# number of observations 10 # observed Y values 1.4 4.7 5.1 8.3 9.0 14.5 14.0 13.4 19.2 18 # observed x values -1 0 1 2 3 4 5 6 7 8

It is possible to put comment lines in the data files. Comment lines must have the character # in the first column.

It is often useful to have data objects which are not initial. Such objects have their values calculated from the values of initial data objects. Examples of the use of non initial data objects are given below.

Roughly speaking it is the parameters of your model which provide the analysis of the data (or perhaps more correctly is the values of these parameters as picked by the fitting criterion for the model which provide the analysis of the data). The PARAMETER_SECTION is used to describe the structure of the parameters in your model. The description of the model parameters is similar to that used for the data in the DATA_SECTION.

All parameters are floating point numbers (or arrays of floating point numbers.) The statement init_number b defines a floating point number (actually a double). The preface init means that this is an initial parameter. Initial parameters have two properties which distinguish them from other model parameters. First, all of the other model parameters are calculated from the initial parameters. This means that in order to calculate the values of the model parameters it is first necessary to have values for the initial parameters. A major difference between initial data objects (which must be read in from a data file) and initial parameters is that since parameters are estimated in the model it is possible to assign initial default values to them.

The default file name for the file which contains initial values for the initial model parameters is ROOT.PIN. If no file named ROOT.PIN is found, default values are supplied for the initial parameters. (Methods for changing the default values for initial parameters are described below.) The statement vector pred_Y(1,nobs) defines a vector of parameters. Since it is not prefaced with init the values for this vector will not be read in from a file or given default values. It is expected that the value of the elements of this vector will be calculated in terms of other parameters.

The statement objective_function_value f defines a floating point number (again actually a double). It will hold the value of the fitting criterion. The parameters of the model are chosen so that this value is minimized. Every AD Model Builder template must include a declaration of an object of type objective_function_value and this object must be set equal to a fitting criterion. (Don't worry, for many models the fitting criterion is provided for you as in the regression and robust_regression fitting criterion functions in the current and next examples.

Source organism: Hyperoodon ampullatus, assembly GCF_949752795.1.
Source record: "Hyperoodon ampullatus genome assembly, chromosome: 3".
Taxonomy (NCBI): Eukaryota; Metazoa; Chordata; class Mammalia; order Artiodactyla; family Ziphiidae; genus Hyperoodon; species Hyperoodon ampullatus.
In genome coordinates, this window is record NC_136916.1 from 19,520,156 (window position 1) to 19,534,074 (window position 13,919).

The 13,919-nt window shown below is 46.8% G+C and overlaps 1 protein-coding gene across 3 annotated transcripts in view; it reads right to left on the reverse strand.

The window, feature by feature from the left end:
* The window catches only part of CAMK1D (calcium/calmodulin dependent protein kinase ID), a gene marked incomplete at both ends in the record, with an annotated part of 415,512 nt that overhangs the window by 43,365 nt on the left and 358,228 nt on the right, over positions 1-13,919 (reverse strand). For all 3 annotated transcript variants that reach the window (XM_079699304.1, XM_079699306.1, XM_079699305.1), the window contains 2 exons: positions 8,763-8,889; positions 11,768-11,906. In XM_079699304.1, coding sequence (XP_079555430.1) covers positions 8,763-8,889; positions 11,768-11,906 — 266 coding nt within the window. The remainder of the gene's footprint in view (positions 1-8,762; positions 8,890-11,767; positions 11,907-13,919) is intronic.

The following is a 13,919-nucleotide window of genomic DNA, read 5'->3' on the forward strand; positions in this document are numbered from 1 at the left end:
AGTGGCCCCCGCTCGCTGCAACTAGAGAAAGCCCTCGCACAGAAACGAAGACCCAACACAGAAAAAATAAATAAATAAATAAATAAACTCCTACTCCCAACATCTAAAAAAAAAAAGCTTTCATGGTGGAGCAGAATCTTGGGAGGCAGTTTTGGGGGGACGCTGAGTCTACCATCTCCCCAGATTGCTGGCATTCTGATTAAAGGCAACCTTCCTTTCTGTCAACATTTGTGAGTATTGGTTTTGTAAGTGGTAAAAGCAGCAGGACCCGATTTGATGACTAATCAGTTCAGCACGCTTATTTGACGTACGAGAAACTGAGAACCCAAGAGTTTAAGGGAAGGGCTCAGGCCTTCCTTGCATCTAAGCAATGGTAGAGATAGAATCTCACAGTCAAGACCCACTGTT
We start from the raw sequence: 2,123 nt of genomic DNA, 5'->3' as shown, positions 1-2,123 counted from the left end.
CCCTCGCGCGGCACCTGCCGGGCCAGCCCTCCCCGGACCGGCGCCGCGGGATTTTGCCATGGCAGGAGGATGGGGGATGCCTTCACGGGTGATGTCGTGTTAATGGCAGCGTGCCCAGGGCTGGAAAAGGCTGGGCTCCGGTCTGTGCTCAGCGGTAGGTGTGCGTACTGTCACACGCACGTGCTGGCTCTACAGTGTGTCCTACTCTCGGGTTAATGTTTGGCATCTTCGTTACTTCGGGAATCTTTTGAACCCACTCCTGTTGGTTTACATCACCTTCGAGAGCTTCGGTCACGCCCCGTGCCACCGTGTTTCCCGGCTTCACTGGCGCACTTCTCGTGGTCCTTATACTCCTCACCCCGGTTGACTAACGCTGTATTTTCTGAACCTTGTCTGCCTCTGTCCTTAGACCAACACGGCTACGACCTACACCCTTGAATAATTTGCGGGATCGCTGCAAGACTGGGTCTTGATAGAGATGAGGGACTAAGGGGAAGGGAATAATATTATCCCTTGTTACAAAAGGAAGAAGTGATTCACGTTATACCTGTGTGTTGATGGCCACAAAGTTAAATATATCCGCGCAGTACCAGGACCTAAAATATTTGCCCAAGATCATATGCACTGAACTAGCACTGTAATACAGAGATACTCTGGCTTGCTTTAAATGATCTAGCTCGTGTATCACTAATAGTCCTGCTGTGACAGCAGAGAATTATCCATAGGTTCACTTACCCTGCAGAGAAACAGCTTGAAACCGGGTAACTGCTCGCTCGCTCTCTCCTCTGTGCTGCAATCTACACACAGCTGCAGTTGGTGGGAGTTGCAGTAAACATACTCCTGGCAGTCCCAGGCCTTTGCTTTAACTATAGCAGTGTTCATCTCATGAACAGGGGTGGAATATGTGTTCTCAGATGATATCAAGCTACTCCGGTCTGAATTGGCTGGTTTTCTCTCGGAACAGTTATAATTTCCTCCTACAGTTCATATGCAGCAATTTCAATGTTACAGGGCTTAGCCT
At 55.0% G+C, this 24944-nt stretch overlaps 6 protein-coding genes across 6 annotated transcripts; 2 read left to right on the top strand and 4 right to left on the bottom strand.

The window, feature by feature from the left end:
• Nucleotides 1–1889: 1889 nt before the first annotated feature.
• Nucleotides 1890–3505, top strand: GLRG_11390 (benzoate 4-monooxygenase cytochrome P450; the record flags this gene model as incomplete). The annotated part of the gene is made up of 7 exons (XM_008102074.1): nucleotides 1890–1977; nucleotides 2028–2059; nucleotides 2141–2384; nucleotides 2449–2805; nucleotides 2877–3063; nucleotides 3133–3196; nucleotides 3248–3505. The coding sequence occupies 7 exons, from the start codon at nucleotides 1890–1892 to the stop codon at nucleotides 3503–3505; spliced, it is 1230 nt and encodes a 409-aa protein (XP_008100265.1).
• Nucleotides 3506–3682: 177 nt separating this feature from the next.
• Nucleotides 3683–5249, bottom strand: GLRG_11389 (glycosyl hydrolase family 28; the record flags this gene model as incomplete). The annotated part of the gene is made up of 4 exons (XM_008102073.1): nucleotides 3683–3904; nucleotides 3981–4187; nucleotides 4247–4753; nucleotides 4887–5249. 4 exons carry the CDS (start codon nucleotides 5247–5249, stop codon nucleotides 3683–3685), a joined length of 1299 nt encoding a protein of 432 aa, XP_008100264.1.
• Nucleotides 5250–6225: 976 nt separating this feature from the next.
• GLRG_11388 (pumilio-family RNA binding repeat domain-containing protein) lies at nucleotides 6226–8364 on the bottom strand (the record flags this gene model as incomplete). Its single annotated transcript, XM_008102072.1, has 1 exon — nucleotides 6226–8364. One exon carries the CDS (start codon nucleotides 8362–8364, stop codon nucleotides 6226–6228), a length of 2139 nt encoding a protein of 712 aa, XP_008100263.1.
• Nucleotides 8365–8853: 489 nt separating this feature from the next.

Statements must end with a `` ;'' exactly as with C or C++. The `` ;'' is optional in the DATA_SECTION and the PARAMETER_SECTION. The code uses Autodif's vector operations which enable you to avoid writing a lot of code for loops. In the statement pred_Y=a*x+b; the symbol a*x forms the product of the number a and the components of the vector x while +b adds the value of the number b to this product so that pred_Y has the components . In the line f=regression(Y,pred_Y); the function regression calculates the log-likelihood function for the regression and assigns this value to the object f which is of type objective_function_value. This code generalizes immediately to nonlinear regression models and can be trivially modified (with the addition of one word) to perform the robust nonlinear regression discussed in the second example. For the reader who want to know, the form of the regression function is described in the Appendix.

Note that the vector of observed values goes first. The use of the regression function makes the purpose of the calculations clearer, and it prepares the way for modifying the routine to use AD Model Builder's robust regression function.

The PRELIMINARY_CALCS_SECTION as its name implies permits one to do preliminary calculations with the data before getting into the model proper. Often the input data are not in a convenient form for doing the analysis and one wants to carry out some calculations with the input data to put them in a more convenient form. Suppose that the input data for the simple regression model are in the form

# number of observations 10 # observed Y values observed x values 1.4 -1 4.7 0 5.1 1 8.3 2 9.0 3 14.5 4 14.0 5 13.4 6 19.2 7 18 8The problem is that the data are in pairs in the form , so that we can't read in either the or first. To read in the data in this format we will define a matrix with nobs rows and 2 columns. The DATA_SECTION becomes

DATA_SECTION init_int nobs init_matrix Obs(1,nobs,1,2) vector Y(1,nobs) vector x(1,nobs)Notice that since we do not want to read in Y or x these objects are no longer initial objects, that is their declarations are no longer prefaced with int. The observations will be read into the initial matrix object Obs so that Y is in the first column of Obs while x is in the second column. If we don't want to change the rest of the code the next problem is to get the first column of Obs into Y and the second column of Obs into x. The following code in the PRELIMINARY_CALCS_SECTION will accomplish this objective. It uses the function column which extracts a column from a matrix object so that it can be put into a vector object.

PRELIMINARY_CALCS_SECTION Y=column(Obs,1); // extract the first column x=column(Obs,2); // extract the second column

To accomplish the column-wise extraction presented above you would have to know that Autodif provides the column operation. What if you didn't know that and don't feel like reading the manual yet? For those who are familiar with C it is generally possible to use lower level ``C-like'' operations to accomplish the same objective as Autodif's array and matrix operations. In this case the columns of the matrix Obs can also be copied to the vectors x and Y by using a standard for loop and the following element-wise operations

PRELIMINARY_CALCS_SECTION for (int i=1;i<=nobs;i++) { Y[i]=Obs[i][1]; x[i]=Obs[i][2]; }Incidentally, the C-like operation [] was used for indexing members of arrays. AD Model Builder also supports the use of () so that the above code could be written as

PRELIMINARY_CALCS_SECTION for (int i=1;i<=nobs;i++) { Y(i)=Obs(i,1); x(i)=Obs(i,2); }which may be more readable for some users. Notice that it is also possible to define C objects like the object of type int i used as the index for the for loop ``on the fly" in the PRELIMINARY_CALCS_SECTION or the PROCEDURE_SECTION.

index value std dev 1 2 1 a 1.9091e+00 1.5547e-01 1 2 b 4.0782e+00 7.0394e-01 -0.773 1The format of the standard deviations report is to give the name of the parameter followed by its value and standard deviation. After that the correlation matrix for the parameters is given.